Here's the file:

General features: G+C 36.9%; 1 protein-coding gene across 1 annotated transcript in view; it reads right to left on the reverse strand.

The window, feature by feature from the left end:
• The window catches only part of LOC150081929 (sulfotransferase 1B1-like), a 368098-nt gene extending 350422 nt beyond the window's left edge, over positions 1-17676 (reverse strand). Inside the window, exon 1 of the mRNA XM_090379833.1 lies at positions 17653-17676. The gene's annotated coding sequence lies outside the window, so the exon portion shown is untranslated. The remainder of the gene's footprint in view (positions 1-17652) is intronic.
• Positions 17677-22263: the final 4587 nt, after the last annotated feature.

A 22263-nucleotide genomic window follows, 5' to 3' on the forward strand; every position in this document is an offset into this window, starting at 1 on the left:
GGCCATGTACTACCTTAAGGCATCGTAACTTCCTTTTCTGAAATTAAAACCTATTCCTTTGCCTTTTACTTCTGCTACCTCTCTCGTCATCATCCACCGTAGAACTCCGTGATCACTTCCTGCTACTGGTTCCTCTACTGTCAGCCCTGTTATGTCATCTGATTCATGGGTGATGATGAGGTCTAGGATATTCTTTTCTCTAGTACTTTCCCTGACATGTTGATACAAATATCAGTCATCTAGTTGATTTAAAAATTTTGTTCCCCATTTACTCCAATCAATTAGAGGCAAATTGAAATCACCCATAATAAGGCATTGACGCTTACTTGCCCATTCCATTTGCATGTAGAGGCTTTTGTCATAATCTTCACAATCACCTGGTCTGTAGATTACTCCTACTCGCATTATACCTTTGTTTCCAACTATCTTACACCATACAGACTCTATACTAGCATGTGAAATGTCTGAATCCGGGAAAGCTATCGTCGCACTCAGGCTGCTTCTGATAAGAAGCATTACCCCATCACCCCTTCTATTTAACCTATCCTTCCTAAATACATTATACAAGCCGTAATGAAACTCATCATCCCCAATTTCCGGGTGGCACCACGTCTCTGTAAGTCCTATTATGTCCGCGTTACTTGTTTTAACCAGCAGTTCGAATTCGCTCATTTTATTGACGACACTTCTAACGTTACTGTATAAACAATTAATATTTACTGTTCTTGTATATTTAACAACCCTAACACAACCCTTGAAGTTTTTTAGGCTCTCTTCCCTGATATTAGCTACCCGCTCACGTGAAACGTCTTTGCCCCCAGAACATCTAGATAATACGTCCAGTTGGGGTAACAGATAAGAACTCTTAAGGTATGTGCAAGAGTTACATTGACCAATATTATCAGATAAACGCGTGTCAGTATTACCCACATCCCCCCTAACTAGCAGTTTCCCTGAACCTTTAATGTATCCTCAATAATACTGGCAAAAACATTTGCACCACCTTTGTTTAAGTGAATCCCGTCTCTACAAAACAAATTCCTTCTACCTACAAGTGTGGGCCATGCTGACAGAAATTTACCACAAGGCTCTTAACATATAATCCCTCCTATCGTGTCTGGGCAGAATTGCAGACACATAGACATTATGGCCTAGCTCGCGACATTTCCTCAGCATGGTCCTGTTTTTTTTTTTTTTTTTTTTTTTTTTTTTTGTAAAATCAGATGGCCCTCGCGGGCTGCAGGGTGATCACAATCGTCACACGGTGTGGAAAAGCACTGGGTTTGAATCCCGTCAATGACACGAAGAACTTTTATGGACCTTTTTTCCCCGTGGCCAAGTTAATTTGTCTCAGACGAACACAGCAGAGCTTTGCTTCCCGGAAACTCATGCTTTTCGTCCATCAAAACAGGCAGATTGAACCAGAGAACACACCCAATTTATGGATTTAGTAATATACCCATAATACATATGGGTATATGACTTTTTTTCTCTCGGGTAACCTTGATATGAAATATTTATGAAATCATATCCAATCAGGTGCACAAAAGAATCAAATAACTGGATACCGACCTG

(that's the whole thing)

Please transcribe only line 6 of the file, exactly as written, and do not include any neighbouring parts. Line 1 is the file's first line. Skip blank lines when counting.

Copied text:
GGCCATGTACTACCTTAAGGCATCGTAACTTCCTTTTCTGAAATTAAAACCTATTCCTTTGCCTTTTACTTCTGCTACCTCTCTCGTCATCATCCACCGTAGAACTCCGTGATCACTTCCTGCTACTGGTTCCTCTACTGTCAGCCCTGTTATGTCATCTGATTCATGGGTGATGATGAGGTCTAGGATATTCTTTTCTCTAGTACTTTCCCTGACATGTTGATACAAATATCAGTCATCTAGTTGATTTAAAAATTTTGTTCCCCATTTACTCCAATCAATTAGAGGCAAATTGAAATCACCCATAATAAGGCATTGACGCTTACTTGCCCATTCCATTTGCATGTAGAGGCTTTTGTCATAATCTTCACAATCACCTGGTCTGTAGATTACTCCTACTCGCATTATACCTTTGTTTCCAACTATCTTACACCATACAGACTCTATACTAGCATGTGAAATGTCTGAATCCGGGAAAGCTATCGTCGCACTCAGGCTGCTTCTGATAAGAAGCATTACCCCATCACCCCTTCTATTTAACCTATCCTTCCTAAATACATTATACAAGCCGTAATGAAACTCATCATCCCCAATTTCCGGGTGGCACCACGTCTCTGTAAGTCCTATTATGTCCGCGTTACTTGTTTTAACCAGCAGTTCGAATTCGCTCATTTTATTGACGACACTTCTAACGTTACTGTATAAACAATTAATATTTACTGTTCTTGTATATTTAACAACCCTAACACAACCCTTGAAGTTTTTTAGGCTCTCTTCCCTGATATTAGCTACCCGCTCACGTGAAACGTCTTTGCCCCCAGAACATCTAGATAATACGTCCAGTTGGGGTAACAGATAAGAACTCTTAAGGTATGTGCAAGAGTTACATTGACCAATATTATCAGATAAACGCGTGTCAGTATTACCCACATCCCCCCTAACTAGCAGTTTCCCTGAACCTTTAATGTATCCTCAATAATACTGGCAAAAACATTTGCACCACCTTTGTTTAAGTGAATCCCGTCTCTACAAAACAAATTCCTTCTACCTACAAGTGTGGGCCATGCTGACAGAAATTTACCACAAGGCTCTTAACATATAATCCCTCCTATCGTGTCTGGGCAGAATTGCAGACACATAGACATTATGGCCTAGCTCGCGACATTTCCTCAGCATGGTCCTGTTTTTTTTTTTTTTTTTTTTTTTTTTTTTTGTAAAATCAGATGGCCCTCGCGGGCTGCAGGGTGATCACAATCGTCACACGGTGTGGAAAAGCACTGGGTTTGAATCCCGTCAATGACACGAAGAACTTTTATGGACCTTTTTTCCCCGTGGCCAAGTTAATTTGTCTCAGACGAACACAGCAGAGCTTTGCTTCCCGGAAACTCATGCTTTTCGTCCATCAAAACAGGCAGATTGAACCAGAGAACACACCCAATTTATGGATTTAGTAATATACCCATAATACATATGGGTATATGACTTTTTTTCTCTCGGGTAACCTTGATATGAAATATTTATGAAATCATATCCAATCAGGTGCACAAAAGAATCAAATAACTGGATACCGACCTG